Active Ageing in China: Wanshou Park

As China’s ageing population continues to swell, Shanghai-based Australian architect Grant Donald looks at the contrast between China’s and Australia’s attitudes to aged care. He spoke to Sophie Loras.
Having worked and lived in China for more than 20 years, Grant Donald ceases to be surprised by what he has learnt from the Middle Kingdom’s 5000-year old culture and history.
Originally from Sydney, Mr Donald is the Partner and Design Director for Shanghai-based architecture firm, Silk Tree International. STI is currently working on Phase 1 for the redevelopment of a park in central Beijing into a giant outdoor aged-care facility – Wanshou Park.silk_tree_6.9
*Pictured left: Wanshou’s Central Park pavilions and weather monitoring station.
Mr Donald says working on the project has been an eye-opener in the vastly different attitudes between Australia and China in managing ageing populations.
“Expats come to China with ideas of stand alone, beautiful aged-care facilities, but they are out there, beyond the cities and hidden away,” says Mr Donald.
He says Chinese people can’t, and don’t, rely on institutions to look after their elderly.
“Firstly, it’s not in their culture and secondly, it is not financially viable,” he says.
“You add to China, that there is a cultural aspect to embrace the aged instead of pushing them away.”
The combination of cultural traditions – Fu Xiao (夫孝) or Filial Piety and an exploding ageing population in China (WHO figures show that by 2050 China will have more than 330 million Chinese aged 65 or older, with 100 million of them aged over 80), has prompted the Chinese government to lead the way in how to manage an ageing population “actively.”
Wanshou Park is a shining demonstration of reintegrating the elderly into the community, encouraging them to age ‘actively’ by encouraging participation in physical and social activities and using the park and its surrounding facilities to offer additional services such as health and mental wellbeing.
The Wanshou project comprises redeveloping 25 percent of the existing park within four distinct components: encompassing the elderly, the young, a musical aspect and a sporting aspect.
“The aim of the project is to create facilities for strong, vital old people, but also the weak and the infirmed – people with hip or knee replacements, or poor eyesight, or Alzheimer’s and finding ways to regenerate the memory,” says Mr Donald.
“The idea of the park is really working on stimulating all the senses – sound, smell, touch, sight and invoking memory,” he says.
The design of the park has therefore included design aspects beyond the traditional – incorporating aspects suchsilk_tree_6.11 as a children’s playground to encourage a mix of old and young energies, fruit trees, to invoke memory through smell, working with local schools and hospitals in the Wanshou area to participate in activities within the park, as well as looking at ways to improve transport lines to bring bus routes closer to the park and how existing buildings surrounding the park could be reconverted into rehabilitation and health care centres, possible short-term housing, learning and educational facilities and refitting an existing hotel into a new one.
*Pictured above: The memory maze for cognitive therapy.

“When that happens, the infrastructure of the park will become the corp for elderly people, but within that, there will be facilities for families and the young,” says Mr Donald.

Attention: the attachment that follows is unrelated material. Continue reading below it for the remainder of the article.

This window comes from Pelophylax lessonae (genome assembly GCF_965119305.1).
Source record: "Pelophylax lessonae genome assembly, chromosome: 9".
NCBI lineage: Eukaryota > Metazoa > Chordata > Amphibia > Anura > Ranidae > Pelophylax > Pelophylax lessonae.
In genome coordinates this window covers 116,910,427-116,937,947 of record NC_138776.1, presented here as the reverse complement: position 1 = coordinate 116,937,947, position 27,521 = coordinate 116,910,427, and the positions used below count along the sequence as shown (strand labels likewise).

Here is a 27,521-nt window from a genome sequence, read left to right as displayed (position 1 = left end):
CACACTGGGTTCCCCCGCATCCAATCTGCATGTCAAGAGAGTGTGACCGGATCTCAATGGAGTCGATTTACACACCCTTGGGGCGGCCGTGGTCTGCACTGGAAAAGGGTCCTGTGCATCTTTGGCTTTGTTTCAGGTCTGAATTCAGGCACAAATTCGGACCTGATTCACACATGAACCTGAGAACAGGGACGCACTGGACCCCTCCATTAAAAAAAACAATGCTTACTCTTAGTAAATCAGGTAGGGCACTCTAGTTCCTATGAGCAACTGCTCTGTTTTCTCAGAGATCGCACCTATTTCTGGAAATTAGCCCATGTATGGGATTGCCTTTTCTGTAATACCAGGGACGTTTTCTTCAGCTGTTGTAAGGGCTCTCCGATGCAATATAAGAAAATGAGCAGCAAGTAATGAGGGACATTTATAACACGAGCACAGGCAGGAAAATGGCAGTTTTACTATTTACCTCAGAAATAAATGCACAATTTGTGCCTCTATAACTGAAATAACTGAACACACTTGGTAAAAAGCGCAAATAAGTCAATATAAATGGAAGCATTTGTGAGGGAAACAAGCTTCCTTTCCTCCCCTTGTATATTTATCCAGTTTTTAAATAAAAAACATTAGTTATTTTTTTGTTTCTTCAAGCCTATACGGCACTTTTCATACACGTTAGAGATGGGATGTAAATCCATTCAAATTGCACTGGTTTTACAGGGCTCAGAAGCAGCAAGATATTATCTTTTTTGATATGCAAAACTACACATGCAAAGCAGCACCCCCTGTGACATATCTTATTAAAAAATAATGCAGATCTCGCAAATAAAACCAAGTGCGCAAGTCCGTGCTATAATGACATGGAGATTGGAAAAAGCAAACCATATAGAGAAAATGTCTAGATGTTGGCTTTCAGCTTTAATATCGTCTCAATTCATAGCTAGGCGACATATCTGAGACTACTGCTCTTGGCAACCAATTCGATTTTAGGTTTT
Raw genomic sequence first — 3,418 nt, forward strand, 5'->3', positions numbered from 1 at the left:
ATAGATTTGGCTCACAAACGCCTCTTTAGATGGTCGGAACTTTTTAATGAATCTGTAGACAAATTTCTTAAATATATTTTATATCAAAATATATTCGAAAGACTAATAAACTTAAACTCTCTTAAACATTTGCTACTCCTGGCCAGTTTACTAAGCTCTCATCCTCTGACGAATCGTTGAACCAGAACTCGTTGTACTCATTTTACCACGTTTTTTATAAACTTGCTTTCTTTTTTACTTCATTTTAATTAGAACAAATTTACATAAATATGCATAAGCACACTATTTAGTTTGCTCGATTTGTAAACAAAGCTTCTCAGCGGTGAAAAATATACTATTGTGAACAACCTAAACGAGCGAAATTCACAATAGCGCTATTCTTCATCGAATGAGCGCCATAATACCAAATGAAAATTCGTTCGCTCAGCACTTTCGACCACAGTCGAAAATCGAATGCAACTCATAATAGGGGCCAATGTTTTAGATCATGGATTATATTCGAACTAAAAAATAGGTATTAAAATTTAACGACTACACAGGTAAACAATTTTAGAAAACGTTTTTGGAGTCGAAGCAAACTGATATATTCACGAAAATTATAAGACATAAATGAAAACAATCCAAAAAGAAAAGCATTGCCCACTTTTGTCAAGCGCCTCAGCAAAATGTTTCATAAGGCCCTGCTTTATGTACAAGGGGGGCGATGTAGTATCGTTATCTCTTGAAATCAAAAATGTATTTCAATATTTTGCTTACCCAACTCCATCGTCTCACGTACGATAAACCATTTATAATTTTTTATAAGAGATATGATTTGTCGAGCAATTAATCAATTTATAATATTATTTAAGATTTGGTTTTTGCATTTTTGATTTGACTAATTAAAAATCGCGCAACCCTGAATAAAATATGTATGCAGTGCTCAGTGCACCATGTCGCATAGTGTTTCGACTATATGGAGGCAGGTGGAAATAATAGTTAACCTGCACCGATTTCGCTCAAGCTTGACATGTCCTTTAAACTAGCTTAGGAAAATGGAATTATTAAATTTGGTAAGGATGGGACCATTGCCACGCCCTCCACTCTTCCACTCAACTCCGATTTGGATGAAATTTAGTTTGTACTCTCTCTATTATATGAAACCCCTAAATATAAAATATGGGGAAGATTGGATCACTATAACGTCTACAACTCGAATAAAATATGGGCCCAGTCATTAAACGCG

“We have tapped into schools and hospitals, so having school children in the park as “monitors” distributing water, pointing directions to toilets, or having hospital interns from the nearby hospital in the park taking blood pressure,” he says.
He says Fuxing Park in Shanghai’s French Concession is a great example of elderly people being encouraged to participate socially and physically with games of badminton and chess running alongside medical practitioners at tables taking blood pressure checks.
“You just don’t see that in Australia,” says Mr Donald.
silk_tree_greenhouses_web*Pictured right: The park’s glasshouse and horticultural therapy gardens.

Part of the Wanshou project has even involved employing a German playground specialist to consult on the park.

“It’s a great job! I’ve worked on some great projects, but this is one that really gets me excited,” says Mr Donald.
He says that if the Wanshou Park is successful, it could become a model for other parks for driving urban development around a focus on rehabilitation and aged care facilities.
“Instead of letting people go downhill gradually and being a strain on society and families and health infrastructure, this park encourages healthy, active ageing – staying fit and active until we all fall off the perch, so to speak, rather than a 20-year decline,” says Mr Donald. 

Active Ageinig

The World Health Organisation estimates the number of people aged 65 or above will grow from 524 million in 2010 (8 percent of the world’s population) to nearly 1.5 billion in 2050 (representing 16 percent of the world’s population). The greatest growth of the number of elderly people will occur in developed countries, especially China and India.

By 2050, the number of Chinese 65 or older will swell to more than 330 million, from 110 million in 2010.

By 2050 there could be more than 100 million Chinese over the age of 80.

Sometime between 2015 and 2020, a demographic milestone will occur, when for the first time in recorded history, the number of people over the age of 65 will outnumber the number of children under the age of five.


Join Australia-Asia Forum
receive newsletter & our event promotion

"*" indicates required fields

This field is for validation purposes and should be left unchanged.